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4WD and AWD

Getting the best grip on the road or terrain is what will get you moving forwards from A to B in the shortest time.  Ever since the invention of the first cars, two-wheel-drive has been the mainstay for delivering the engine’s power out to the wheels.  At first, two-wheel drive was usually via the rear wheels, as it was much simpler to run a drive shaft from the engine at the front of the car back to the rear wheels to get grip from the rear wheels and to let the front wheels have the job of steering the vehicle. 

In saying that, there is also history of 4WD being experimented with back as early as the late 1800s in combination with a traction engine, and, of course, in World War II, the 4WD Willys Jeep was a game-changer.

Once mechanical engineering and quality improved over time, the concept of having the engine over the front axle and the front wheels as the driving wheels as well as for steering the vehicle lowered production costs. A combination of rear-wheel-drive and front-wheel-drive cars were available as a matter of course right up to the 1970s and 1980s.  Through the 1990s up until the present day, it was more common to see front-wheel-drive cars for everyday driving.

However, it was the 1980s that proved to be a very innovative period in automotive design and mechanical engineering.  The greatest advancement in road-going cars was arguably the use of four-wheel-drive to establish greater levels of grip.  As racing and supercars demanded faster cars, the need to control all that power (and actually make better use of it) was essential for winning, especially as there was an ever-increasing number of high-performance cars being pulled out of roadside hedges or being wrapped around power poles. 

Enter Audi.  Audi’s Quattro technology marked a significant moment in high-performance cars’ and supercars’ history.  The Audi Quattro’s technology was essentially the dawn of the modern supercar’s 4WD system, and when Audi entered the World Rally Championship in 1981 with their Audi 80 Quattro car, they were unbeatable.  The second-place car was over twenty minutes behind the race-winning Audi!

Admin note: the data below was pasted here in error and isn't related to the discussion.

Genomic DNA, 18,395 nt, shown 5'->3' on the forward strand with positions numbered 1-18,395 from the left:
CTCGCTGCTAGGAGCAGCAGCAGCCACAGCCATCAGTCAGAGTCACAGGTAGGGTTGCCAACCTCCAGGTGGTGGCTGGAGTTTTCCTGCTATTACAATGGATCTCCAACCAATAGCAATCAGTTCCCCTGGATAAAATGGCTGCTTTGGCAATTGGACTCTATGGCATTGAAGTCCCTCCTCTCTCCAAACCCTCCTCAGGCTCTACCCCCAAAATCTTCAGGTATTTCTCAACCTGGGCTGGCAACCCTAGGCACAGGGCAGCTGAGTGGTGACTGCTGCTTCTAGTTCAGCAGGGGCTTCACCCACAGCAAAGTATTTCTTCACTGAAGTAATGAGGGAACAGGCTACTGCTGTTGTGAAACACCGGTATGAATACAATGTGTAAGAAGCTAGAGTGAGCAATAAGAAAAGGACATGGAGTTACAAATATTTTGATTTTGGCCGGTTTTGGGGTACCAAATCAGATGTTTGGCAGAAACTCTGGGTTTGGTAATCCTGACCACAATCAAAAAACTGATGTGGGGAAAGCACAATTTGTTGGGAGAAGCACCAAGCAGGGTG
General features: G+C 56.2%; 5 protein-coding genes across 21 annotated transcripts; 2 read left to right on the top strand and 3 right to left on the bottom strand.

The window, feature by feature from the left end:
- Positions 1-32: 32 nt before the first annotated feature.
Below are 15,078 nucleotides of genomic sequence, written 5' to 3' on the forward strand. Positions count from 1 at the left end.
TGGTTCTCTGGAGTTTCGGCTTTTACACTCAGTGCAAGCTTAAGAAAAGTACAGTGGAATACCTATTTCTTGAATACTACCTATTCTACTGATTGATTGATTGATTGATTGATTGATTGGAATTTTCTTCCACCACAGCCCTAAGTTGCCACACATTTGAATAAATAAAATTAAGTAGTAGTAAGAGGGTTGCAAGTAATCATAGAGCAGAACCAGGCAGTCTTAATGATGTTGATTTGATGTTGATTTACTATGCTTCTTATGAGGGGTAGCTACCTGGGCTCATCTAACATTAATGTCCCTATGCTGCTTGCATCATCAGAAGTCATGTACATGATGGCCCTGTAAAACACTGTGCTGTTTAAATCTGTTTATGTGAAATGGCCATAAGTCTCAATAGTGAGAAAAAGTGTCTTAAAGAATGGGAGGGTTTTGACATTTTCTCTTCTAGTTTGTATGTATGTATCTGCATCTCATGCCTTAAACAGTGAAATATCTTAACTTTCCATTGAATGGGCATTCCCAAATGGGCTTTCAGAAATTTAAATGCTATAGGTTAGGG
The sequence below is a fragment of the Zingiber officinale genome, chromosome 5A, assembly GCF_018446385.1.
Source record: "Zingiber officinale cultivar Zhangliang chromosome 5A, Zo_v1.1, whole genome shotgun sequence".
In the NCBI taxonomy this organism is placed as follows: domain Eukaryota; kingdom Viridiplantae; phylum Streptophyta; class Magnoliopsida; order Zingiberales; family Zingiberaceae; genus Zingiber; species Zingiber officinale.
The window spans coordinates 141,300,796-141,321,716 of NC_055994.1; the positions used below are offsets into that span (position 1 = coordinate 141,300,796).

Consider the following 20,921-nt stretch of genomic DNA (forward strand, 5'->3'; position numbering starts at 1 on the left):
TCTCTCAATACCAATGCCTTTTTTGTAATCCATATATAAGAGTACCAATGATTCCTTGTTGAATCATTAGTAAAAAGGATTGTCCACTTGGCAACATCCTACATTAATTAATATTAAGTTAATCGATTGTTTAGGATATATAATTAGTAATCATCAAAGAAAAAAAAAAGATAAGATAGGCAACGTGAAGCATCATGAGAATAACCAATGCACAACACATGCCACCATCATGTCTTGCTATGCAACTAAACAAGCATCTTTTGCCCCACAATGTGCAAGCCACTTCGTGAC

What is the difference between 4WD and AWD?

This is a good question to answer, because there are numerous new cars of all shapes and sizes available with AWD or 4WD.  Generally speaking, four-wheel-drive (4WD) is the older off-road system that has the power split 50:50 front to rear.  Add a diff-lock into a 4WD system, and these are off-road kings.  Four-wheel-drive can be disengaged so that just two-wheel-drive (2WD) can be used on easier terrain, including for when you’ve finished your off-road adventure and you just want to head back home on the tarmac with 2WD only. 

The basic principle of an all-wheel-drive (AWD) system is that it can deliver the optimum level of torque to each wheel individually, thus giving the best possible drive and traction.  AWD systems tend to be permanently engaged, but with the power split front to rear, along with individual wheels being variable according to what each wheel is sensing and therefore demanding at the time.  AWD systems are more complex in that they use sensors which send precise information and values of each wheels’ speed, torque, wheel slip/spin, brake pressure, and steering input to the AWD’s central control system.  The control system then adjusts the torque supplied to each wheel. 

Land Rovers and many other new serious off-road vehicles use AWD systems with various diff-locking abilities, which also make them real off-road kings.  Four-wheel-drive systems are simpler in nature and are thus simpler and cheaper to fix than more complex AWDs.  That said, many manufactures like Subaru know how to make solid, dependable AWD systems for their cars and SUVs that are mainly aimed at everyday on-road use and trips up to the ski fields, but with the credentials for performing well even in some fairly serious off-road terrain. 

If you live in a part of the world where gravel roads and rainy seasons collide, then an AWD vehicle with decent ground clearance should be parked up your driveway.  If your day includes a trek out to the building site, feeding out to stock, or traversing any serious off-road terrain, then a heavy-duty 4WD or AWD vehicle will be your companion.  The good news is there are plenty of these sorts of vehicles about, many of which can be bought new at a good price via Private Fleet.